The case presented to court would fall under Article 101 and 102 pertaining to “abuse of position”.
The International Padel Federation (FIP) and the Professional Players Association (PPA) has filed a case against the World Padel Tour (WPT) at the European Commission on Wednesday for its abuse of power against players.
The latest action by the FIP, the governing body of the sport, comes following complaints by top padel players under the WPT’s restraining contracts.
Under their contracts, the players are not allowed to freely participate in any non-WPT tournament in the world. The WPT, which is run by run by Spanish beer company Estrella-Damm, does not operate under the FIP.
According to the FIP, players under the WPT experience “black-out non-paid periods, almost no prize money, and little decision-making powers”.
The WPT had reportedly threatened the players in the past with legal action and fines of up to €500,000.
Padel marks new chapter as first official world tour is launched
“This legal action highlights in the clearest terms WPT’s abusive and exploitative monopoly regime, which has held padel players under its grip for years – insulting the professional athletes and stifling the global growth and ambition of the sport,” said Luigi Carraro, President of the FIP.
With the only official and fully regulated padel tour taking place in Qatar on 28 March, players under the WPT cannot participate in the event.
This prompted the submission of the case on behalf of 51 federations and professional padel players around the world in Brussels. It is filed against both the WPT and Estrella Damm.
The plaintiffs said the case comes under the “under infringement of European law for the closed ‘Super League’ enforced on padel for the last decade”.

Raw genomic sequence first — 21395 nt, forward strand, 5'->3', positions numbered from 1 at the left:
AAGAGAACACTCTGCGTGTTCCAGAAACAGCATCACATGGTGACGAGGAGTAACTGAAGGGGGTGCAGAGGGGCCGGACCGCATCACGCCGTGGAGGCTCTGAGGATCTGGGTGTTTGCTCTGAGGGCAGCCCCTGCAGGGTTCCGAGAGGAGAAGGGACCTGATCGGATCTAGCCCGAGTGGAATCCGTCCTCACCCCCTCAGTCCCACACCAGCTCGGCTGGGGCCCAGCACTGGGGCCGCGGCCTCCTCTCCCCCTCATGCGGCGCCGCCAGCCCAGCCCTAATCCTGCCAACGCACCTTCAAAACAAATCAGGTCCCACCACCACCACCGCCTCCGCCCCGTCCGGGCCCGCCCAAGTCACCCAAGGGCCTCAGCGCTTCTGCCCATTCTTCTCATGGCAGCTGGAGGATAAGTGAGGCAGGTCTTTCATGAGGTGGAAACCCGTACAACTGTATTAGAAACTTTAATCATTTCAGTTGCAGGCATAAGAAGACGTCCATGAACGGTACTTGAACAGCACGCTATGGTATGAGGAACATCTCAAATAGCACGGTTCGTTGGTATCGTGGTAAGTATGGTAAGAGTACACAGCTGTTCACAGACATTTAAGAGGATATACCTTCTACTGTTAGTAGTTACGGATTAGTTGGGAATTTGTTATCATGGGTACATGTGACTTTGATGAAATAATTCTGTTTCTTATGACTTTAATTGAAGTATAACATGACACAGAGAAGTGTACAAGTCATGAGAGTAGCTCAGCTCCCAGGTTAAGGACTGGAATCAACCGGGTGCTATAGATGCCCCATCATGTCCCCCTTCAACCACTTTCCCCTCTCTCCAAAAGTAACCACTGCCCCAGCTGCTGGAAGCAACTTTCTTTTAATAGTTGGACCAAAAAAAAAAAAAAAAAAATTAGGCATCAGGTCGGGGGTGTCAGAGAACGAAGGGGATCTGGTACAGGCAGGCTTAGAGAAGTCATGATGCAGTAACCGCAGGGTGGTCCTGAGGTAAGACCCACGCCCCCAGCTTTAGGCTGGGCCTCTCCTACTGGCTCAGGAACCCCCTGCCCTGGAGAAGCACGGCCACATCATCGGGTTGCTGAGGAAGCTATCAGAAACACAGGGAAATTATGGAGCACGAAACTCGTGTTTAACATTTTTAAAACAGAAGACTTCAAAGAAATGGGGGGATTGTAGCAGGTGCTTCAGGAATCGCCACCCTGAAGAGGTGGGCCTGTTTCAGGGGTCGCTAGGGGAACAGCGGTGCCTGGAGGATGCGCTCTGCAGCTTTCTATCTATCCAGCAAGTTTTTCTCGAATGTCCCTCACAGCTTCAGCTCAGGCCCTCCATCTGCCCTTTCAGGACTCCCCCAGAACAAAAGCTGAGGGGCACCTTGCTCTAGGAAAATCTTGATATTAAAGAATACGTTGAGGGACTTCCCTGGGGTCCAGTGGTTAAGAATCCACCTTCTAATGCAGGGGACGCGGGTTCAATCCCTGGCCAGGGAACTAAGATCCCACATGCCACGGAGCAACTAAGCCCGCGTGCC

The case was filed under Article 101, pertaining the prevention, restriction and distortion of competition. Another infringement involves the “abuse of dominant position”.
“For years under WPT and detached from the Federation, professional players have been treated as assets, not athletes – with many players barely able to cover their costs,” said the Board of Directors of the PPA.
“It shouldn’t take the European Commission to free the players and the sport of padel from this sorry situation, but the players will take whatever action needed to defend their livelihoods and to develop a better future for padel.”
Padel tour in Qatar
The upcoming padel tour comprises 10 tournaments scheduled for each of 2022 and 2023, and with the support of top players and its partnership with Qatar Sports Investments (QSI).
The number of tournaments per year is expected to rise to over 25 by 2024.
Qatar is also reportedly seeking to set up a new professional circuit for padel.
Padel is one of the fastest growing sports in the world and has over 25 million players around the world, a number that has doubled over the past five years alone.
The FIP is also seeking to include the sport at the Olympic Games as soon as Los Angeles 2028. In November last year, Qatar hosted the World Padel Championship, which was the first time an Arab country held such an event.
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